Is Making €100 p/m (After Tax) From Dividend Income Realistic – in Ireland?

  • By: Walter Dunphy ACCA
  • Date: January 16, 2022
  • Time to read: 4 min.

The ‘passive income’ phenomenon has been popular among millennials in the last decade.

Passive income content on social media platforms like YouTube, Instagram and TikTok often attract high levels of traffic and interest. From Shopify Stores, Print on Demand, to even writing Medium stories there are many new ways to try and make some extra cash on the side while sitting at home on your laptop.

But one of the original methods of attaining passive income has been investing in stocks that pay regular dividends. How realistic is it to earn a substantial side income from dividends? Let us now investigate how much you need to be investing to earn €100 per month of dividend income.

Photo by Markus Spiske on

But first, why does a company pay out dividends?

When a company makes excess revenue over its costs it makes a profit, at that point the company has two choices. It can either reinvest these profits in the company to try and generate more profits or it can reward its shareholders by paying out these profits in the form of dividends. Long established companies, such as Coca Cola for example, who are in mature industries often pay out a large portion of their profits as dividends. This is because they are generating cash well over what is needed to fund the current business growth. The current Trailing Twelve Month (TTM) payout ratio is 78% for Coca Cola (KO). Meaning that for $100 of profits the company makes, $78 is paid out to shareholders and $22 is reinvested in the company.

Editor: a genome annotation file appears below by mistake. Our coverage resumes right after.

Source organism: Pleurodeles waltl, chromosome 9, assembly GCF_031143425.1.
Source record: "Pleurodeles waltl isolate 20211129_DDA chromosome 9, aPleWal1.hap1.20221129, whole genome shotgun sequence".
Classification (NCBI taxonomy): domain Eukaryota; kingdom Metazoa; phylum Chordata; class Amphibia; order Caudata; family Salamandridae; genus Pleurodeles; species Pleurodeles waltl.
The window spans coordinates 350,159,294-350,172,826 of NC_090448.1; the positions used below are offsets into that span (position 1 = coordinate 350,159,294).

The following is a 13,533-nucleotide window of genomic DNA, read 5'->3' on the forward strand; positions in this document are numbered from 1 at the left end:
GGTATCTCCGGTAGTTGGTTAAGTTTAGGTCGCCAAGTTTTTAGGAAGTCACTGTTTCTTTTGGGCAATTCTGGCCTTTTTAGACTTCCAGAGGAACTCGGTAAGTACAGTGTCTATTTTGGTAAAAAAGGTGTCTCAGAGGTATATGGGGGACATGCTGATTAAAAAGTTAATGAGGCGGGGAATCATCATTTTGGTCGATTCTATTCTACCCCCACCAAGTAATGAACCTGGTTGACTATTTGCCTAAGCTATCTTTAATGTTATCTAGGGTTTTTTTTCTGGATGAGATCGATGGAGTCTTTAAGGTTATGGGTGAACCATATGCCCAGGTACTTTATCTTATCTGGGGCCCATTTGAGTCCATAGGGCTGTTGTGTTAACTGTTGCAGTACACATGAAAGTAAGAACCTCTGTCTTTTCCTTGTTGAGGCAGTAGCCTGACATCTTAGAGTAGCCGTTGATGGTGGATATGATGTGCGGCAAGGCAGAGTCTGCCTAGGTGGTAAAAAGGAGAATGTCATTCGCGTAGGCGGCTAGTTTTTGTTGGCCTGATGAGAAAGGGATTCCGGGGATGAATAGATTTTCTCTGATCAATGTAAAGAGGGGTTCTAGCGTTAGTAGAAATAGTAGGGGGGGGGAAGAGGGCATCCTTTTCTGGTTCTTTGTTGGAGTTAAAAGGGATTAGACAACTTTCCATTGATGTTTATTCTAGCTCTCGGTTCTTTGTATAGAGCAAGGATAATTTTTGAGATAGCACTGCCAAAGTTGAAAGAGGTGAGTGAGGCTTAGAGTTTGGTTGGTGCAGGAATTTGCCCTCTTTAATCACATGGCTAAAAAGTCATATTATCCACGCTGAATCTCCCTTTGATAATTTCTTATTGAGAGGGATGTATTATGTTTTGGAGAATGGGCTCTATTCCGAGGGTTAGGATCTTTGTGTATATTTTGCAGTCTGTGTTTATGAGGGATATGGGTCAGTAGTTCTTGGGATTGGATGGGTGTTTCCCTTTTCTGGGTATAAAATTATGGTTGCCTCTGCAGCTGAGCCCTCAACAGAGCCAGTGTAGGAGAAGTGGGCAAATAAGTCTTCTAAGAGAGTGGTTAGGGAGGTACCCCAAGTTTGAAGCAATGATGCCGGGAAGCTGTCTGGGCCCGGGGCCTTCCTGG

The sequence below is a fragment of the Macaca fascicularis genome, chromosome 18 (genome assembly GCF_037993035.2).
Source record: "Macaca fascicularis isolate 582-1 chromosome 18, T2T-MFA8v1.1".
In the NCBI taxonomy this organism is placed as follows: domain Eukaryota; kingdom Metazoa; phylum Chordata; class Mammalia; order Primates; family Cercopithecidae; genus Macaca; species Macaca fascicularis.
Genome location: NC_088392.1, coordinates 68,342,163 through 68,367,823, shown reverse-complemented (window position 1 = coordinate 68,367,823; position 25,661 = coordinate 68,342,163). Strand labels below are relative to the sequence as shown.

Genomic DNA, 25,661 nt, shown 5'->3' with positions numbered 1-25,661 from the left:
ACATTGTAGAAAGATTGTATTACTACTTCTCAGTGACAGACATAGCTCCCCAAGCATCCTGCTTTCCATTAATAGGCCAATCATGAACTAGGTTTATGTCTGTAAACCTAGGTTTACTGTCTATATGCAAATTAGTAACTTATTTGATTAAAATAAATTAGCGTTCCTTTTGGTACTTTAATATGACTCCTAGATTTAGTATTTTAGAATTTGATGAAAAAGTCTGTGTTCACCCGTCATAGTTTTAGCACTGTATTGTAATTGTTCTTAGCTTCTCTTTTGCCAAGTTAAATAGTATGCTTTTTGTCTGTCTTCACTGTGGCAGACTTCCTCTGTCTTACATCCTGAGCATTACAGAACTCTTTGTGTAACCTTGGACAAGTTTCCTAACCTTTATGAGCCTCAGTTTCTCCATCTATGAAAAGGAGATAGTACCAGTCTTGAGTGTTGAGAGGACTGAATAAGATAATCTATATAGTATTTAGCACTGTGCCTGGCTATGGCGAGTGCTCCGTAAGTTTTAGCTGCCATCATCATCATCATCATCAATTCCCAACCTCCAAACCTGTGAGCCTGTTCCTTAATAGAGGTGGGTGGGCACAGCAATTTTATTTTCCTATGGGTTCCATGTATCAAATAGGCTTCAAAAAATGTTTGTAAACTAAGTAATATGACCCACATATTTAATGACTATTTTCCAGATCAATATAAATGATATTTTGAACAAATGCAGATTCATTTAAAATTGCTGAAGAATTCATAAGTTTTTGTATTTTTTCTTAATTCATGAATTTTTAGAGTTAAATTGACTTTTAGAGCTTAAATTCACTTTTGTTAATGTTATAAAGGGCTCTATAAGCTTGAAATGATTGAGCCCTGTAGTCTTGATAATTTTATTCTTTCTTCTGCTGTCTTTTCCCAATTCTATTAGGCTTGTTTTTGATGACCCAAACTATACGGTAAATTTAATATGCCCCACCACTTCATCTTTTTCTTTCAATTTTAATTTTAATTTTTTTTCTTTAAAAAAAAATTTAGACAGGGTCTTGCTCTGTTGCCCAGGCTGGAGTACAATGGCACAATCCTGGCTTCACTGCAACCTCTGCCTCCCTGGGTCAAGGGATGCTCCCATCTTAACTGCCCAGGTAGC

What is a dividend yield?

The dividend yield is an important concept to understand when it comes to dividend investing. We will be using the dividend yield formula later to work out how much we need to invest to achieve our target monthly dividend income.

Put simply the dividend yield is the annual dividend amount divided by the current share price of the company. If we continue to use Coca Cola for our example, Coca Cola currently has a share price of $59.21, the last annualized dividend that was paid out amounted to $1.68. This gives the company a current dividend yield 2.84% ($1.68/$59.21*100).

The dividend yield will vary from company to company, a higher dividend yield will mean that you will receive more dividend income per $100 you invest. IBM for example have a dividend policy that aims to pay out at a dividend yield of roughly 5% , therefore $100 invested in IBM should return a dividend of $5 per year. A high dividend yield is not always a good sign however, as it may be the case that the company is returning too much to shareholders at the detriment to the future success of the company.

How can we use the dividend yield to work out the amount we need to invest to earn an average of €100 p/m dividend income?

We can use the dividend yield formula to work out how much we need to invest to earn €100 by turning the formula on its head.

How much investment needed to earn €100 p/m dividend income from IBM

As seen in the working above an investment of €24,000 is needed in IBM stock to generate a dividend income of €100 p/m. This is quite a considerable amount of capital to invest and we still have not included the effect of taxation.

Taxation needs to be then factored in to work out the net amount that is receivable which will further suppress the returns.

When you earn dividend income in Ireland you are taxed at your income tax rates (PAYE, USC, & PRSI). Therefore, if you earn €1,000 it will be taxed at your marginal tax rate, which is the rate of tax you pay for each additional euro you earn on top of your regular salary.

If you are on an average salary of €40k per annum your marginal tax rate can be as high as 52%. Lets now build this in to our example.

Now including the tax effect

When we factor in taxes, this increases the amount of money needed to be invested in IBM to receive €100 p/m dividend income (after tax) to €50,000.

This may be worthwhile for some but may not lead to an adequate return for others. Dividend investing has gone out of fashion with retail investors in favor of hyper-growth stocks such as Tesla and GameStop. But dividend investing can be a useful tool for those who have already made significant growth in their capital and are now looking for a stable vehicle to earn periodic income.

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